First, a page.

In our last episode, my students had launched into their small-group discussions for the purpose of preparing their own IF-style “mini” reports on their group’s topic: education, sustainability, or individual rights vs. social responsibility. At our latest meeting (last Wednesday night) the groups worked their way through the consequences of their policy possibilities. The groups had discussed to this point the benefits of these possibilities. Now they were to focus on the costs. If they finished that project, then they would take a fresh look, having done the costs, at the benefits.
To my utter surprise all three groups spun out six (and in one case seven) policy possibilities. I watched this process as if I were a theatrical director who, having watched his actors stumble through rehearsals, suddenly finds the performances coming together to create an actual product. I followed Jeff’s method of posting each of the possibilities on a flip sheet and then having the participants, pens in hand, attack the sheets with lists of consequences. It was thrilling watching the animation, hearing the buzz of conversation and excitement, and following their focused interactions on what one another meant by a certain sentence or phrase.
Of course, the groups must prepare a draft of their reports by the end of next week. Each group will then facilitate a discussion on their report with the rest of the class. This will give every group member a chance to facilitate again, so that everyone in the class will have facilitated at least twice and most will have gone three times. After the discussion, the group that facilitated will have a chance to revise their report based on what they experienced during their facilitations.
I’ve not seen the reports, of course, since they aren’t yet written. But I’m really pleased with where the groups are now with their possibilities. The most troublesome group (in the sense of causing me the most worry) has been the “individual rights versus social responsibility” group. They have now arrived, after much anguish and internal turmoil among them, at the idea of “individual rights AND social responsibility.” Finally! It shows me that they had to get to this point on their own. They largely ignored my advice on the matter. But now they own the decision. They began by listing different kinds of political regimes (communist, fascist, constitutional monarchy, democratic) and associating rights and responsibilities with each. This proved to be complicated and thus unwieldy. Still, they pulled it off, now translating that complication into what I think will be understandable if distant possibilities, some even with catchy names: The possibility of having no social or political rights, with full responsibility for people’s wellbeing resting with the state (i.e., communism), is called “Don’t Worry; Be Happy.”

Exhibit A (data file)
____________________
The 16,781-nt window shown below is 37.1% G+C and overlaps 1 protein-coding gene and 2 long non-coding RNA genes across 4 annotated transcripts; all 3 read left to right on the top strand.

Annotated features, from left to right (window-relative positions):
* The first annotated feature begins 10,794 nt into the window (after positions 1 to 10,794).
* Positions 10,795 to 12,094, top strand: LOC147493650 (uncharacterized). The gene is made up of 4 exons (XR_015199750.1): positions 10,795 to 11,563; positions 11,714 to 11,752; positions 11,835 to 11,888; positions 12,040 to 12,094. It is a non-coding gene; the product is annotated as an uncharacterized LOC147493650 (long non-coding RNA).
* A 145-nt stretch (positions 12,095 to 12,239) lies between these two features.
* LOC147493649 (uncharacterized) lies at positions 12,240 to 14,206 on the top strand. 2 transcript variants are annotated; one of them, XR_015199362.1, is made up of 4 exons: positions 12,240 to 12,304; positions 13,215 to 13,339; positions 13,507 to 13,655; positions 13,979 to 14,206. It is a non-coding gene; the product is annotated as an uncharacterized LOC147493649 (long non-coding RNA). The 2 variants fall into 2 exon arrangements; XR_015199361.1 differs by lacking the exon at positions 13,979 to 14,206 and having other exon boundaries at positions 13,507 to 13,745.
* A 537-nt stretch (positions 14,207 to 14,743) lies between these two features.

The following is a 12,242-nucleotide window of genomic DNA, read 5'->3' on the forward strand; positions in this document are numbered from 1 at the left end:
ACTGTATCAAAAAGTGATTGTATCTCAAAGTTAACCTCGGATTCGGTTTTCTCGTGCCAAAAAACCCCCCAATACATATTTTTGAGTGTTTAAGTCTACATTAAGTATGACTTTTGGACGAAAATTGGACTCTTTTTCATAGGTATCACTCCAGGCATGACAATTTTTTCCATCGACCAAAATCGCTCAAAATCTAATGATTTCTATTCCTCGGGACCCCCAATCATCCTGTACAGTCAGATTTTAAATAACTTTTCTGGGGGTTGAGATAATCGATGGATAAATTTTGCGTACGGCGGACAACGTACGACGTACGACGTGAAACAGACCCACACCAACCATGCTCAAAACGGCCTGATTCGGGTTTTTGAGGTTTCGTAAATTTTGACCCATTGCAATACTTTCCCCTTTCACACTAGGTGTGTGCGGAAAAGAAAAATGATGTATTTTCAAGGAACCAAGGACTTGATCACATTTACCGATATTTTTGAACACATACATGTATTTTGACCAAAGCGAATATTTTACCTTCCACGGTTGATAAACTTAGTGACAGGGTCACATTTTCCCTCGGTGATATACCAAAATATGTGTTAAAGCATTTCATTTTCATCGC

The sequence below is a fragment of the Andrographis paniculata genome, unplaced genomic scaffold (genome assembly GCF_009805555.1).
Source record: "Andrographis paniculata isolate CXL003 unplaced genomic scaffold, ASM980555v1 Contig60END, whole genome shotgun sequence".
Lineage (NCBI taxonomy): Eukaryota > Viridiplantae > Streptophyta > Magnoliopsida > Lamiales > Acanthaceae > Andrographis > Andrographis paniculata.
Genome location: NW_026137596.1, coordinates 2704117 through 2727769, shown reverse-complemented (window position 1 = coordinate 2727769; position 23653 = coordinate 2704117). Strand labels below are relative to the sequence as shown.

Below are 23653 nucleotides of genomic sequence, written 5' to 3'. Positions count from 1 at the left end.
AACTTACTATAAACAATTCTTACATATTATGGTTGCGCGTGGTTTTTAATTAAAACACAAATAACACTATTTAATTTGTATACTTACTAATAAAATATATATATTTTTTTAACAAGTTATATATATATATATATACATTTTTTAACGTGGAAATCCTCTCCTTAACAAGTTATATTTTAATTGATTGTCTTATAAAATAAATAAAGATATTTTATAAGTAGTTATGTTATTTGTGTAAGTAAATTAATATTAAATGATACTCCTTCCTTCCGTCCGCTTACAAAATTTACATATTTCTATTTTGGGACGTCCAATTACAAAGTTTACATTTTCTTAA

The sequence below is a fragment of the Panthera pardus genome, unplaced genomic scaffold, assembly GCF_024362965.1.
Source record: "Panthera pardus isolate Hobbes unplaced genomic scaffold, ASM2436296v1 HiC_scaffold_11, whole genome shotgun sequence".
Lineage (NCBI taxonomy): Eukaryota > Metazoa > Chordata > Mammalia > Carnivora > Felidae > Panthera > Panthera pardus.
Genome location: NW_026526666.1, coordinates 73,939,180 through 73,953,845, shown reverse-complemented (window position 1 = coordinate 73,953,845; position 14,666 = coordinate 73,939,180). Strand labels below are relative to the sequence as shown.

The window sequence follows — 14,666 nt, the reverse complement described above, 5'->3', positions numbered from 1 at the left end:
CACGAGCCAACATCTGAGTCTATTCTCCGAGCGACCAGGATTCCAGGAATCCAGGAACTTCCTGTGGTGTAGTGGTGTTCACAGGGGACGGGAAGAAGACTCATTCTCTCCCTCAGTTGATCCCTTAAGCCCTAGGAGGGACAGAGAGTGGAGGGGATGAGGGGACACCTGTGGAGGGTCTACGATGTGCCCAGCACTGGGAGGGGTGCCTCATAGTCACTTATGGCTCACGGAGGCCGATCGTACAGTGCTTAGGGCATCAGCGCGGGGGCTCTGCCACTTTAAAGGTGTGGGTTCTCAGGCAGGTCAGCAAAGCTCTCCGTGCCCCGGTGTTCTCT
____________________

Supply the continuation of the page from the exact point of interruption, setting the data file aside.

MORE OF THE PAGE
Less satisfying has been the various assessments. Most of the students continue to write assessments that someone walking in off the street could have written. Yet some students are thoughtful and detailed, with specific examples of times when the group wandered off topic or with actual names and episodes of disruptive and divagating members. A couple of weeks ago I permitted students to take the assessments home and work on them there, but they had a tight deadline for submitting them. This worked in some cases, but other students wrote pretty much the sort of assessments that they had written in class. I also experimented with doing some of the assessments every other week, given that they had so many. This seemed to be a relief to most of the students (of course!), and so now I insist only on the facilitator assessments every week.
I’m really excited to watch over the next couple of weeks when they facilitate their own reports with the rest of the class and to see their final products. I’ll let you know how this turns out.